On 16 October 2017 at 13:17, Piotr Wyderski <[hidden email]> wrote:
A very interesting library, but my proposal is unrelated to your anchor points, as I understand them. The essence is to have designated spatial locations referable from the outside, not very convenient local reference frames. It is
very easy to define such a named point in the module's reference frame, but then you quickly loose control about its location in the final reference frame due to all the garden-variety transformations that can be applied. In principle you can restore all that information using the well-known 4x4 transformation matrix approach, but this breaks the modular design approach (build more complex shapes by composing the more fundamental ones), as you need to implement it again next to the involved solids and then keep them in sync if something changes.
Say you have a complex shape defined by a module (a sequence of terminal block busbars) and want to bind three such module instances with supporting walls using an extruded polygon. It is then just insanely hard to tell where, say, the upper left corner of the second bar is in the "final" space, even though it is very easy to define it in the module's reference frame. And it is all I ask for: allow me to attach a symbolic name to such a designated point and then refer to this location from outside of the module, e.g. making it an item of the polygon's list. It is just a syntactic sugar, because the required transformation framework is already there and used for transforming every single vertex of the design. It "just" vastly simplifies compositions and eradicates an entire universe of bugs.

   Best regards, Piotr





2017-10-16 0:22 GMT+02:00 doug moen <[hidden email]>:
The Relativity library supports anchor points. Take a look and see if it satisfies your particular use cases.

On 15 October 2017 at 05:14, Piotr Wyderski <[hidden email]> wrote:
I propose to add the following syntactis sugar to greatly simplify compositions of complex modules.
It is desirable to decompose a complex project into a number of reusable modules and then connect
them at the top level. The problem is that it is extremely hard to define the correct point of interest
of a given module (say, the upper right corner of a box) after all the transformations applied to the module.
OpenSCAD contains all the necessary algebraic framework to calculate its position, but it directly breaks
the modularization principle, requiring a parallel 3D point calculator structure. The proposed extension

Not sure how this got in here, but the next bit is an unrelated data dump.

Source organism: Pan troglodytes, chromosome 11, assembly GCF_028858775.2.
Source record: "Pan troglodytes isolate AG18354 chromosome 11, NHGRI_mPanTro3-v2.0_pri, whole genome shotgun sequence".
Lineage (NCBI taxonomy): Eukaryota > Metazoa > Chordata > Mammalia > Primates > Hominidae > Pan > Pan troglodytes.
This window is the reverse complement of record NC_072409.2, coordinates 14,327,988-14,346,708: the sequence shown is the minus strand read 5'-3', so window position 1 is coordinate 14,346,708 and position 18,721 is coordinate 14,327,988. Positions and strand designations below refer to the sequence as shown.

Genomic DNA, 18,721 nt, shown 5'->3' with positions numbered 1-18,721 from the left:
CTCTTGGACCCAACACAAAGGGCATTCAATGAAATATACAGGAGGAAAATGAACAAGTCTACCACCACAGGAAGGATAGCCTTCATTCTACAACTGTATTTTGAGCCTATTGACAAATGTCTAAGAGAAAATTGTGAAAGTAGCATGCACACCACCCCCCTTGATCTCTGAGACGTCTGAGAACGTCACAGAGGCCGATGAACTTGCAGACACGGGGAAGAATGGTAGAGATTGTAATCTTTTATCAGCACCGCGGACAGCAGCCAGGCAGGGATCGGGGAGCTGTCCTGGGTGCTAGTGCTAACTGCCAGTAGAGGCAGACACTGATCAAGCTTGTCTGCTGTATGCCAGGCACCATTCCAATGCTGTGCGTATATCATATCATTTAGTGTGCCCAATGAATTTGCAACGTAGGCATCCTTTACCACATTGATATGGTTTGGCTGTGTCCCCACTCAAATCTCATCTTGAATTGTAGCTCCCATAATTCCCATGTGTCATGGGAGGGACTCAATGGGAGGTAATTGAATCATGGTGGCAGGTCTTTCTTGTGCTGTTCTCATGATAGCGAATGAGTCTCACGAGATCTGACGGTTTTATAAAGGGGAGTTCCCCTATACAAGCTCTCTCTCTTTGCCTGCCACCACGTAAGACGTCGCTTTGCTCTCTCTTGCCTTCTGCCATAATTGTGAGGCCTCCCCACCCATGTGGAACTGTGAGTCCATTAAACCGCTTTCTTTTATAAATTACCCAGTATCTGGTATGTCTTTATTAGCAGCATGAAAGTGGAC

is to introduce named points which are both externally referable and undergo all the transformations
the rest of the module undergoes. For example:

 module anchored_cube(string prefix) {

     cube(1, center=false);
     point(prefix + "_" + "my_anchor", [1, 1, 1]);
 }

translate([4, 5, 6]) rotate([13.7, 0, 90]) anchored_cube("ac1");
translate(point("ac1_my_anchor")) sphere(r=1, center=true); // adds a sphere centered at the anchored_cube's reference frame [1,1,1], whereever it truly is.
  
The example is simple, but not very realistic, the main purpose of the named points is to be used in extruded polygons.

_______________________________________________
OpenSCAD mailing list
[hidden email]
http://lists.openscad.org/mailman/listinfo/discuss_lists.openscad.org



_______________________________________________
OpenSCAD mailing list
[hidden email]
http://lists.openscad.org/mailman/listinfo/discuss_lists.openscad.org



_______________________________________________
OpenSCAD mailing list
[hidden email]
http://lists.openscad.org/mailman/listinfo/discuss_lists.openscad.org



_______________________________________________
OpenSCAD mailing list
[hidden email]
http://lists.openscad.org/mailman/listinfo/discuss_lists.openscad.org



_______________________________________________
OpenSCAD mailing list
[hidden email]
http://lists.openscad.org/mailman/listinfo/discuss_lists.openscad.org



_______________________________________________
OpenSCAD mailing list
[hidden email]
http://lists.openscad.org/mailman/listinfo/discuss_lists.openscad.org



_______________________________________________
OpenSCAD mailing list
[hidden email]
http://lists.openscad.org/mailman/listinfo/discuss_lists.openscad.org